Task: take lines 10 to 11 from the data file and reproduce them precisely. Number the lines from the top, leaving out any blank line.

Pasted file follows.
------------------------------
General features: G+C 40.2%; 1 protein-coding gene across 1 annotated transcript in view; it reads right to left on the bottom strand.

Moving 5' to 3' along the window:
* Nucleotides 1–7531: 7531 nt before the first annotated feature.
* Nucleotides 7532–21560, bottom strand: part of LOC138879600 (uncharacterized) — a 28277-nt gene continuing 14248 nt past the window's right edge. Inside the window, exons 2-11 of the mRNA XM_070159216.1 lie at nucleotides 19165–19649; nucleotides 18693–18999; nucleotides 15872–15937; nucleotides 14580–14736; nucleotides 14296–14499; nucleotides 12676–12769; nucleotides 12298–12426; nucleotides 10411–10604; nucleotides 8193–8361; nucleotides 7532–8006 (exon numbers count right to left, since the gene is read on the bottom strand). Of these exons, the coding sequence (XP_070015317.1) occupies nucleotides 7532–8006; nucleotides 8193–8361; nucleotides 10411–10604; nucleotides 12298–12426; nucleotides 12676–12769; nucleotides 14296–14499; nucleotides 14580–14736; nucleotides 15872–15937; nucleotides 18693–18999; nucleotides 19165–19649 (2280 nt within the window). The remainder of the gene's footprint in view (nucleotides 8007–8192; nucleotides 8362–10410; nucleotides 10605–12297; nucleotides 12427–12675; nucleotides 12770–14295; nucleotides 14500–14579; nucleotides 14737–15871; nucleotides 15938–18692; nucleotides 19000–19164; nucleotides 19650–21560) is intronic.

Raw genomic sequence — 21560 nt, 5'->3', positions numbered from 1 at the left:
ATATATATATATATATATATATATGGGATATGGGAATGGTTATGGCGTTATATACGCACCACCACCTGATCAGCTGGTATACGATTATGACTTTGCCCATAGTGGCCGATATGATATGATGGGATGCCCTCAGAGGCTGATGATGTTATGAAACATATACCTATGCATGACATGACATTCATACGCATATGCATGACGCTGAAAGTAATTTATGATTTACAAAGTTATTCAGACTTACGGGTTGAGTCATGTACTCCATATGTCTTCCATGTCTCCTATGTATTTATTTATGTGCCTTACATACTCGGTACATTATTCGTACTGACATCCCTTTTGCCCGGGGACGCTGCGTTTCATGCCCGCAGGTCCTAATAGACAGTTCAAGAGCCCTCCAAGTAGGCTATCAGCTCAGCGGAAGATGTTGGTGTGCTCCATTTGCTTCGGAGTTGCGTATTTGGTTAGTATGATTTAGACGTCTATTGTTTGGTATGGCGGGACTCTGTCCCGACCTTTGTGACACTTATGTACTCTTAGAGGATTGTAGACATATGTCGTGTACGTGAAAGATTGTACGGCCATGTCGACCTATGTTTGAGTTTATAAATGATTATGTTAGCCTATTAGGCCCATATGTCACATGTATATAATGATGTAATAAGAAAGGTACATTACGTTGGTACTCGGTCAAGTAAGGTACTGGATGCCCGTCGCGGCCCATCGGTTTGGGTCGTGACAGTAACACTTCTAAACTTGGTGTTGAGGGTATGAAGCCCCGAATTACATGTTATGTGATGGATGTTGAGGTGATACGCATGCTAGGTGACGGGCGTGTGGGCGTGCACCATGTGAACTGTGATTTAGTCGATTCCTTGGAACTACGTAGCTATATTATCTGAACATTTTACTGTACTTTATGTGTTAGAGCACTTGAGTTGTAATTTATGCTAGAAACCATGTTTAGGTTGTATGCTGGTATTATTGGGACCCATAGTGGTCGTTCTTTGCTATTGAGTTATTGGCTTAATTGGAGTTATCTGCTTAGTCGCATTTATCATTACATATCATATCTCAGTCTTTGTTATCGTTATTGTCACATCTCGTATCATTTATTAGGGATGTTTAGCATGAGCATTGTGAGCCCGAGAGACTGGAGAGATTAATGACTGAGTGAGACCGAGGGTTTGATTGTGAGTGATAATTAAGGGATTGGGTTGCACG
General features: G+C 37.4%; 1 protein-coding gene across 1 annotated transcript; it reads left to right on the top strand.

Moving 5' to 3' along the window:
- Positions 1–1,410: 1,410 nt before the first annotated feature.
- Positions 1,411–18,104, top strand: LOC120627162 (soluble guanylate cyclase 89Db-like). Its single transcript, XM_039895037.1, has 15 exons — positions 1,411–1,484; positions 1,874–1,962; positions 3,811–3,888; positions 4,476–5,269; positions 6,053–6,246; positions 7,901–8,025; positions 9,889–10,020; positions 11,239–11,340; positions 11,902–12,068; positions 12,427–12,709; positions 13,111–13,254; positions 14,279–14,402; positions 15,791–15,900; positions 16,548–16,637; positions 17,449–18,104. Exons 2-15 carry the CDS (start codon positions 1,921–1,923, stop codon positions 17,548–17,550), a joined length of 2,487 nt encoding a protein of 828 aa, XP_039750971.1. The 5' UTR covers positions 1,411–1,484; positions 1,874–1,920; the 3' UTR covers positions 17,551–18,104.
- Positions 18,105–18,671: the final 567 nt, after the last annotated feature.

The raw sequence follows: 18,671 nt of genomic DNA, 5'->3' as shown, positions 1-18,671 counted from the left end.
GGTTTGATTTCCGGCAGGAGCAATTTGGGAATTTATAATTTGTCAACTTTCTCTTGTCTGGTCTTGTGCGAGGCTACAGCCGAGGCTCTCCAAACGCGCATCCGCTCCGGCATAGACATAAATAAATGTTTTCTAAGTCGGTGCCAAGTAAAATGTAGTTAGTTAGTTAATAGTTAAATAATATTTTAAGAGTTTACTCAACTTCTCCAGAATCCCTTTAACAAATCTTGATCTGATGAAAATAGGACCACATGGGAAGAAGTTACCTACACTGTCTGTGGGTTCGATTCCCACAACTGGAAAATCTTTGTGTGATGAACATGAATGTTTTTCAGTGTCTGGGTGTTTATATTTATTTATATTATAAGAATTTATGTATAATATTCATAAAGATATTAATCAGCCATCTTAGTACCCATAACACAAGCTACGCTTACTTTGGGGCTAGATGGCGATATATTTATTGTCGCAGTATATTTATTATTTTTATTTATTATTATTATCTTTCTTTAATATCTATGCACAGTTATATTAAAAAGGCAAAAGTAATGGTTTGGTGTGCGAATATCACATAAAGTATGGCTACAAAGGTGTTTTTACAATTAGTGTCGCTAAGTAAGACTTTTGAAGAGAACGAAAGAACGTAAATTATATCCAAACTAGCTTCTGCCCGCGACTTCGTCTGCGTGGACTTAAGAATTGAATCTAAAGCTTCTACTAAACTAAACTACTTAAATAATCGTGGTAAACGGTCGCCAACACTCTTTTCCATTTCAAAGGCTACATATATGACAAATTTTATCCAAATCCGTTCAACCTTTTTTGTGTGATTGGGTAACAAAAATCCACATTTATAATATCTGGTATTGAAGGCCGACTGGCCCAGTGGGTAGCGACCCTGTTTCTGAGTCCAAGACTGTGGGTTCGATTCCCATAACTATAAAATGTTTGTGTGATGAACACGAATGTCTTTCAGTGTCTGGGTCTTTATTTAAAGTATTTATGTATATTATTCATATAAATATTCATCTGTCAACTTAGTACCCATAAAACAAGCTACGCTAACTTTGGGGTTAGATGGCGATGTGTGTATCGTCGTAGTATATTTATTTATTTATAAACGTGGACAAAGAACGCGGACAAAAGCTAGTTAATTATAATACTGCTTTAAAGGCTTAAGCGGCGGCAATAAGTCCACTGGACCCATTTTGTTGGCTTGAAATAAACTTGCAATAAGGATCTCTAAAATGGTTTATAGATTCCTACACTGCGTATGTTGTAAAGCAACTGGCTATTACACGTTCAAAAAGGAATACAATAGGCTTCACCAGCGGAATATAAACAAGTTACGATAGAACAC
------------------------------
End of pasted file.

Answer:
- Positions 1,411–18,104, top strand: LOC120627162 (soluble guanylate cyclase 89Db-like). Its single transcript, XM_039895037.1, has 15 exons — positions 1,411–1,484; positions 1,874–1,962; positions 3,811–3,888; positions 4,476–5,269; positions 6,053–6,246; positions 7,901–8,025; positions 9,889–10,020; positions 11,239–11,340; positions 11,902–12,068; positions 12,427–12,709; positions 13,111–13,254; positions 14,279–14,402; positions 15,791–15,900; positions 16,548–16,637; positions 17,449–18,104. Exons 2-15 carry the CDS (start codon positions 1,921–1,923, stop codon positions 17,548–17,550), a joined length of 2,487 nt encoding a protein of 828 aa, XP_039750971.1. The 5' UTR covers positions 1,411–1,484; positions 1,874–1,920; the 3' UTR covers positions 17,551–18,104.
- Positions 18,105–18,671: the final 567 nt, after the last annotated feature.